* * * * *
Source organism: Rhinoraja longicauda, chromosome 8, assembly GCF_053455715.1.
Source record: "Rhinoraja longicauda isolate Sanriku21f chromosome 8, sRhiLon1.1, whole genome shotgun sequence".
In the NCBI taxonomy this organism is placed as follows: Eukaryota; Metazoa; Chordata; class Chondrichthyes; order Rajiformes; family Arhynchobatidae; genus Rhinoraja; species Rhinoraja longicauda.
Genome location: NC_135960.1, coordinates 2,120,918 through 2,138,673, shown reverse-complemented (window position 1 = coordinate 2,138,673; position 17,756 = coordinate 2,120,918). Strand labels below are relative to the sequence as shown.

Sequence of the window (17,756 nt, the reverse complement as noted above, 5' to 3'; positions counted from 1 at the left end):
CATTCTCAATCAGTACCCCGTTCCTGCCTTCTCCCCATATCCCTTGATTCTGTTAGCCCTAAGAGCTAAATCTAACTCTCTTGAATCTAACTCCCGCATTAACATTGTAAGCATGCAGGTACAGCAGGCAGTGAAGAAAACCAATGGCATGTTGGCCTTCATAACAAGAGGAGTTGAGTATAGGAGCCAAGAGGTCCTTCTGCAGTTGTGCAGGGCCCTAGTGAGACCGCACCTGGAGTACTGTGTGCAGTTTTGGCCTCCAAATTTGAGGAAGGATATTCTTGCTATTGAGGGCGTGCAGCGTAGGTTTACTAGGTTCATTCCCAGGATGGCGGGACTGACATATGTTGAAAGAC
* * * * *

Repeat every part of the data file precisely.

Source organism: Rhinoraja longicauda, chromosome 8, assembly GCF_053455715.1.
Source record: "Rhinoraja longicauda isolate Sanriku21f chromosome 8, sRhiLon1.1, whole genome shotgun sequence".
In the NCBI taxonomy this organism is placed as follows: Eukaryota; Metazoa; Chordata; class Chondrichthyes; order Rajiformes; family Arhynchobatidae; genus Rhinoraja; species Rhinoraja longicauda.
Genome location: NC_135960.1, coordinates 2,120,918 through 2,138,673, shown reverse-complemented (window position 1 = coordinate 2,138,673; position 17,756 = coordinate 2,120,918). Strand labels below are relative to the sequence as shown.

Sequence of the window (17,756 nt, the reverse complement as noted above, 5' to 3'; positions counted from 1 at the left end):
CATTCTCAATCAGTACCCCGTTCCTGCCTTCTCCCCATATCCCTTGATTCTGTTAGCCCTAAGAGCTAAATCTAACTCTCTTGAATCTAACTCCCGCATTAACATTGTAAGCATGCAGGTACAGCAGGCAGTGAAGAAAACCAATGGCATGTTGGCCTTCATAACAAGAGGAGTTGAGTATAGGAGCCAAGAGGTCCTTCTGCAGTTGTGCAGGGCCCTAGTGAGACCGCACCTGGAGTACTGTGTGCAGTTTTGGCCTCCAAATTTGAGGAAGGATATTCTTGCTATTGAGGGCGTGCAGCGTAGGTTTACTAGGTTCATTCCCAGGATGGCGGGACTGACATATGTTGAAAGAC